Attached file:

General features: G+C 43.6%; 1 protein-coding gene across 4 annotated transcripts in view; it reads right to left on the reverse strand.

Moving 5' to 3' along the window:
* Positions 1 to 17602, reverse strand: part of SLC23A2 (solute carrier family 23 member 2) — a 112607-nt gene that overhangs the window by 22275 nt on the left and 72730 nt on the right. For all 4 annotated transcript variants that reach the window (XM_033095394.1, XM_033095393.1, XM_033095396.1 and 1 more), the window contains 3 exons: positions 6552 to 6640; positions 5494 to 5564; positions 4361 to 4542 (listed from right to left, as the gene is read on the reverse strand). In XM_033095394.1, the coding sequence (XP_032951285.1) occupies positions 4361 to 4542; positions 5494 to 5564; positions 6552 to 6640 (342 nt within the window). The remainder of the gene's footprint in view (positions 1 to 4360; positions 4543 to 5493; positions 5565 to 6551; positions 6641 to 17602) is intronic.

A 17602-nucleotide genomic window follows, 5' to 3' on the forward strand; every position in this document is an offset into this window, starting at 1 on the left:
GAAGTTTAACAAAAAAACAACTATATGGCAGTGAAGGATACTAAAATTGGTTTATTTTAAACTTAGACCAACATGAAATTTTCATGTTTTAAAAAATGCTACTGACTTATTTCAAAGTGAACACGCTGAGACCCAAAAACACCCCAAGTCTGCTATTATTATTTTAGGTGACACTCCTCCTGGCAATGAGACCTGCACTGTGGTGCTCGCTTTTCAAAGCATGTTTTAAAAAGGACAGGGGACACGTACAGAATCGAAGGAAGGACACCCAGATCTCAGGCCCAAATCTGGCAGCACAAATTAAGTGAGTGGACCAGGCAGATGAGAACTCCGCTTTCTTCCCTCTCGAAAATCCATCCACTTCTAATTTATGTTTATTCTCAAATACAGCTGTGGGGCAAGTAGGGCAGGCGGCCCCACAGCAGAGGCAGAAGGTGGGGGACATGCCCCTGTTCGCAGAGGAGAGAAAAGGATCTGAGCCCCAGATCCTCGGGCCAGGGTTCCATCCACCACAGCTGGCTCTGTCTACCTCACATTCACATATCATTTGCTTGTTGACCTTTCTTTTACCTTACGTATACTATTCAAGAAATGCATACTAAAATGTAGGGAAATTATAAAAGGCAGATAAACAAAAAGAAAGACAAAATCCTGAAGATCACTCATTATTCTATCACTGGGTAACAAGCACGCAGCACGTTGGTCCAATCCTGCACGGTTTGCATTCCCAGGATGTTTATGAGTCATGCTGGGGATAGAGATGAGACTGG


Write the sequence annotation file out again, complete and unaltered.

General features: G+C 43.6%; 1 protein-coding gene across 4 annotated transcripts in view; it reads right to left on the reverse strand.

Moving 5' to 3' along the window:
* Positions 1 to 17602, reverse strand: part of SLC23A2 (solute carrier family 23 member 2) — a 112607-nt gene that overhangs the window by 22275 nt on the left and 72730 nt on the right. For all 4 annotated transcript variants that reach the window (XM_033095394.1, XM_033095393.1, XM_033095396.1 and 1 more), the window contains 3 exons: positions 6552 to 6640; positions 5494 to 5564; positions 4361 to 4542 (listed from right to left, as the gene is read on the reverse strand). In XM_033095394.1, the coding sequence (XP_032951285.1) occupies positions 4361 to 4542; positions 5494 to 5564; positions 6552 to 6640 (342 nt within the window). The remainder of the gene's footprint in view (positions 1 to 4360; positions 4543 to 5493; positions 5565 to 6551; positions 6641 to 17602) is intronic.

A 17602-nucleotide genomic window follows, 5' to 3' on the forward strand; every position in this document is an offset into this window, starting at 1 on the left:
GAAGTTTAACAAAAAAACAACTATATGGCAGTGAAGGATACTAAAATTGGTTTATTTTAAACTTAGACCAACATGAAATTTTCATGTTTTAAAAAATGCTACTGACTTATTTCAAAGTGAACACGCTGAGACCCAAAAACACCCCAAGTCTGCTATTATTATTTTAGGTGACACTCCTCCTGGCAATGAGACCTGCACTGTGGTGCTCGCTTTTCAAAGCATGTTTTAAAAAGGACAGGGGACACGTACAGAATCGAAGGAAGGACACCCAGATCTCAGGCCCAAATCTGGCAGCACAAATTAAGTGAGTGGACCAGGCAGATGAGAACTCCGCTTTCTTCCCTCTCGAAAATCCATCCACTTCTAATTTATGTTTATTCTCAAATACAGCTGTGGGGCAAGTAGGGCAGGCGGCCCCACAGCAGAGGCAGAAGGTGGGGGACATGCCCCTGTTCGCAGAGGAGAGAAAAGGATCTGAGCCCCAGATCCTCGGGCCAGGGTTCCATCCACCACAGCTGGCTCTGTCTACCTCACATTCACATATCATTTGCTTGTTGACCTTTCTTTTACCTTACGTATACTATTCAAGAAATGCATACTAAAATGTAGGGAAATTATAAAAGGCAGATAAACAAAAAGAAAGACAAAATCCTGAAGATCACTCATTATTCTATCACTGGGTAACAAGCACGCAGCACGTTGGTCCAATCCTGCACGGTTTGCATTCCCAGGATGTTTATGAGTCATGCTGGGGATAGAGATGAGACTGG